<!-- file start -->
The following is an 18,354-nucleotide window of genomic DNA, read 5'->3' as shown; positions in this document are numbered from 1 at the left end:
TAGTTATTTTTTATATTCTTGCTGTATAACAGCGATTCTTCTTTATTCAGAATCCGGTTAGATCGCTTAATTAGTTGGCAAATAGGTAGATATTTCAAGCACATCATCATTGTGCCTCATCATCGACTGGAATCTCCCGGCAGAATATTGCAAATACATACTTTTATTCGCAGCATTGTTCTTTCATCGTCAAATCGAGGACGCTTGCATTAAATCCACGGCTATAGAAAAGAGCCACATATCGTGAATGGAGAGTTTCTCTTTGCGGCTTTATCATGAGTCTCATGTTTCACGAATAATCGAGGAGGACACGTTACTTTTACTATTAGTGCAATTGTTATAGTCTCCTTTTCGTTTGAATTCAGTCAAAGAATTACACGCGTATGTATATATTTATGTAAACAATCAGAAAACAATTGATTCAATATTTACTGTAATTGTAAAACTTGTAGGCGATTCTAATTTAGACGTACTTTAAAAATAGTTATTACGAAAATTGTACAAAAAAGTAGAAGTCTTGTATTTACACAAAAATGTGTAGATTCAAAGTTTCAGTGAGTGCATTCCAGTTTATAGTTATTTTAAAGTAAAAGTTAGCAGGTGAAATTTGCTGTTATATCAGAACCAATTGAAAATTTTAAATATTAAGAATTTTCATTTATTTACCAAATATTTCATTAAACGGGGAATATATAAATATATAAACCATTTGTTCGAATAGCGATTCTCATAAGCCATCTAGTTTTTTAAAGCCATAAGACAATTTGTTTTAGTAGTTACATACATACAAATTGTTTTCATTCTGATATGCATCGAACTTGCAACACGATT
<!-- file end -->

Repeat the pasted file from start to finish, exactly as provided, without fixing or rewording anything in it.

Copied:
The following is an 18,354-nucleotide window of genomic DNA, read 5'->3' as shown; positions in this document are numbered from 1 at the left end:
TAGTTATTTTTTATATTCTTGCTGTATAACAGCGATTCTTCTTTATTCAGAATCCGGTTAGATCGCTTAATTAGTTGGCAAATAGGTAGATATTTCAAGCACATCATCATTGTGCCTCATCATCGACTGGAATCTCCCGGCAGAATATTGCAAATACATACTTTTATTCGCAGCATTGTTCTTTCATCGTCAAATCGAGGACGCTTGCATTAAATCCACGGCTATAGAAAAGAGCCACATATCGTGAATGGAGAGTTTCTCTTTGCGGCTTTATCATGAGTCTCATGTTTCACGAATAATCGAGGAGGACACGTTACTTTTACTATTAGTGCAATTGTTATAGTCTCCTTTTCGTTTGAATTCAGTCAAAGAATTACACGCGTATGTATATATTTATGTAAACAATCAGAAAACAATTGATTCAATATTTACTGTAATTGTAAAACTTGTAGGCGATTCTAATTTAGACGTACTTTAAAAATAGTTATTACGAAAATTGTACAAAAAAGTAGAAGTCTTGTATTTACACAAAAATGTGTAGATTCAAAGTTTCAGTGAGTGCATTCCAGTTTATAGTTATTTTAAAGTAAAAGTTAGCAGGTGAAATTTGCTGTTATATCAGAACCAATTGAAAATTTTAAATATTAAGAATTTTCATTTATTTACCAAATATTTCATTAAACGGGGAATATATAAATATATAAACCATTTGTTCGAATAGCGATTCTCATAAGCCATCTAGTTTTTTAAAGCCATAAGACAATTTGTTTTAGTAGTTACATACATACAAATTGTTTTCATTCTGATATGCATCGAACTTGCAACACGATT